Welcome to Chapter XII in my quest to find the perfect gluten-free pancakes. These pancakes come courtesy of Gaile at Fidgety Budgie, which is another great Portland blog. The resulting pancakes are just the right density, and are hearty and delicious. Before now, I haven’t been able to find a gluten-free pancake that could compete with the combined taste and convenience of the frozen Trader Joe’s, but these may be the ones. She told me that she adapted this from the Culinary Institute of America Gluten Free Baking Book.
Blossome Pancake Recipe
First you make a batch of this flour mix:
1 cup brown rice flour
1 cup sorghum flour
1/2 cup cornstarch
1/2 cup tapioca starch
Second, you make this pancake mix. In a mixing bowl, stir together with a whisk:
1 cup of the above flour mix
1/3 cup soy flour
1/2 tablespoon baking powder
1/2 tsp salt
1/3 cup sugar (less if you like)
Third, in a smaller bowl mix together:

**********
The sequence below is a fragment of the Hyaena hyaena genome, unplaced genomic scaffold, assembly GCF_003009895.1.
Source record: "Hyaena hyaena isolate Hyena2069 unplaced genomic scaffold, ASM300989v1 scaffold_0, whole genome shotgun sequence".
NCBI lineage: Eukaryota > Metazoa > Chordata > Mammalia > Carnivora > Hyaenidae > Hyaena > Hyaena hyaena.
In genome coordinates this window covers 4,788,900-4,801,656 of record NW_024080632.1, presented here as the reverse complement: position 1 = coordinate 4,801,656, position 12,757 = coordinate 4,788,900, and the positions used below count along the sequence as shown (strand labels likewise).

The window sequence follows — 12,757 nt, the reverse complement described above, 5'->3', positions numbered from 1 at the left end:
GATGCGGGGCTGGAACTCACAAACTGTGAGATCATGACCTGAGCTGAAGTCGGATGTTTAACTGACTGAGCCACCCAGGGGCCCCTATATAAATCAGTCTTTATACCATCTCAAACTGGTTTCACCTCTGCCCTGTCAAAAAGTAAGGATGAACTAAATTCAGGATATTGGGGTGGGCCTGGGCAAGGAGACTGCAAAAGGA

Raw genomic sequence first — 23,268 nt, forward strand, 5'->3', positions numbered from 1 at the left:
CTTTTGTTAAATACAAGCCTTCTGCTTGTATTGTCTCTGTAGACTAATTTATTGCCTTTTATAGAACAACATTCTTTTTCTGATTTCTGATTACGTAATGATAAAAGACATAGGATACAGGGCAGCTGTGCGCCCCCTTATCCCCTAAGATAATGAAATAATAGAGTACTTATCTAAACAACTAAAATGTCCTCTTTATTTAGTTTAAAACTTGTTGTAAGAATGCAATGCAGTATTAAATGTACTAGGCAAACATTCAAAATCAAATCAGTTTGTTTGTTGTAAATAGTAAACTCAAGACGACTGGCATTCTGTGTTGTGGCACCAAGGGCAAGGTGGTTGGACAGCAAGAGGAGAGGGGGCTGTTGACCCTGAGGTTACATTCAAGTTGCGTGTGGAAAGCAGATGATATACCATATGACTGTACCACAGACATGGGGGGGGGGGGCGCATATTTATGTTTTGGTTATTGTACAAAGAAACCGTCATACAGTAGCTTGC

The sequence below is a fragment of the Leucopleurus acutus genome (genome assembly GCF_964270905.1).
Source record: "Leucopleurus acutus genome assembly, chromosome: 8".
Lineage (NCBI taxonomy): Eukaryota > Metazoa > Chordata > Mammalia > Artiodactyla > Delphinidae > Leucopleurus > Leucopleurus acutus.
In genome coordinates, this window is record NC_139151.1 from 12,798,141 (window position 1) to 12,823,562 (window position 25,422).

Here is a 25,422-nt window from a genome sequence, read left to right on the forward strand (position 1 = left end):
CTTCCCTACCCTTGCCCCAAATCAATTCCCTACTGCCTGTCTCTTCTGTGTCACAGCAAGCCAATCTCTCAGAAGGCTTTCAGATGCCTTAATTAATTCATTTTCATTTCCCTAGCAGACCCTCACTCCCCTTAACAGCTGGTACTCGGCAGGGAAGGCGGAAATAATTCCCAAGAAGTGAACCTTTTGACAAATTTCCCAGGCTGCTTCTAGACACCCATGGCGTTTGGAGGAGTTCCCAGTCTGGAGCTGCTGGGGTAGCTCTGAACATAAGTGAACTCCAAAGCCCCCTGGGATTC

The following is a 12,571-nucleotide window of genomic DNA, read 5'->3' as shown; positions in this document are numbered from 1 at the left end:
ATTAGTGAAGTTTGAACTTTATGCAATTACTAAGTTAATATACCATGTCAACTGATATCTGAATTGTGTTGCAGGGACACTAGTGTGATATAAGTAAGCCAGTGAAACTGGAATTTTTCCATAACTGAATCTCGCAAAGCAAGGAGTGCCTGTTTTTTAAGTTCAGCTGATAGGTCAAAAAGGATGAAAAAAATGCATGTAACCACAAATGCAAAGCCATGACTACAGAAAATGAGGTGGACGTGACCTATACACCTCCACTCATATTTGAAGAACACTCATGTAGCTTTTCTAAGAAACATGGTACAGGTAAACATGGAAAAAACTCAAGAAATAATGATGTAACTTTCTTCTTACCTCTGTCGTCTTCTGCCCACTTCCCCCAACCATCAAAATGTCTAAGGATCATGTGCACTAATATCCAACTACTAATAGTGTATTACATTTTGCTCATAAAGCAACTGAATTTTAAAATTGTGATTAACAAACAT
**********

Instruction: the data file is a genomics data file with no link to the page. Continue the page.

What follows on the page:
1/4 cup melted butter
3/4 cup almond milk
Add the liquid to the dry ingredients, mix till there are no lumps. Cook on an oiled griddle or nonstick frying pan.
For the almond milk, I used an unsweetened store-bought milk, so there was vanilla in it. I substituted canola oil for the butter and used half the sugar and only 1/8 tsp of salt.
The batter tastes like edamame because of the soy flour, but don’t worry: The flavor somehow goes away when they’re cooked, which is a good thing. It does bear noting, however, that undercooked pancakes will taste bad. Like any pancake, there are a few secrets to success. Number one, test the pan beforehand with some drops of water. If they sizzle, then the temperature is right. If the drops jump around and sizzle, the surface is too hot. Number two, after putting the batter in the pan, wait for bubbles to come up to the surface and then flip. Number three, it is a scientific fact that the first pancake will not turn out well. As the chef, it is your duty to eat this pancake and thus not cause suffering to others.
I found that these brown quickly, so you’ll want to cook them a tad lower than usual. (On my stove I usually use 5 1/2 for pancakes and I turned these down to 5.) I have tried these without the soy flour, and while they’re good without it, the soy flour adds flavor and heartiness to the pancakes.
Many thanks to Gaile for sending me this recipe and also for graciously letting me post it here!